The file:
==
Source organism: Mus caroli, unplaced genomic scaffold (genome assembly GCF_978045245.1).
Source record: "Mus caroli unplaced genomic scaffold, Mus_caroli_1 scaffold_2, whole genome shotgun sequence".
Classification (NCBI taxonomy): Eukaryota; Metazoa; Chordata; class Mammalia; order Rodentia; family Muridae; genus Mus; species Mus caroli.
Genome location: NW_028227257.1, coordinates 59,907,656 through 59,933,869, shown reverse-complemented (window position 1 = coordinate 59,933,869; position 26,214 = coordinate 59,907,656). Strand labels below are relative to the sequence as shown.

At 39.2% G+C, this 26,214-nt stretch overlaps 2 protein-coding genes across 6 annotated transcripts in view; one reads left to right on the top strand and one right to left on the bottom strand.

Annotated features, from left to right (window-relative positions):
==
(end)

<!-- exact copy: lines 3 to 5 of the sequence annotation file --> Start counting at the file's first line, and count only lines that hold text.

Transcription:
Classification (NCBI taxonomy): Eukaryota; Metazoa; Chordata; class Mammalia; order Rodentia; family Muridae; genus Mus; species Mus caroli.
Genome location: NW_028227257.1, coordinates 59,907,656 through 59,933,869, shown reverse-complemented (window position 1 = coordinate 59,933,869; position 26,214 = coordinate 59,907,656). Strand labels below are relative to the sequence as shown.

At 39.2% G+C, this 26,214-nt stretch overlaps 2 protein-coding genes across 6 annotated transcripts in view; one reads left to right on the top strand and one right to left on the bottom strand.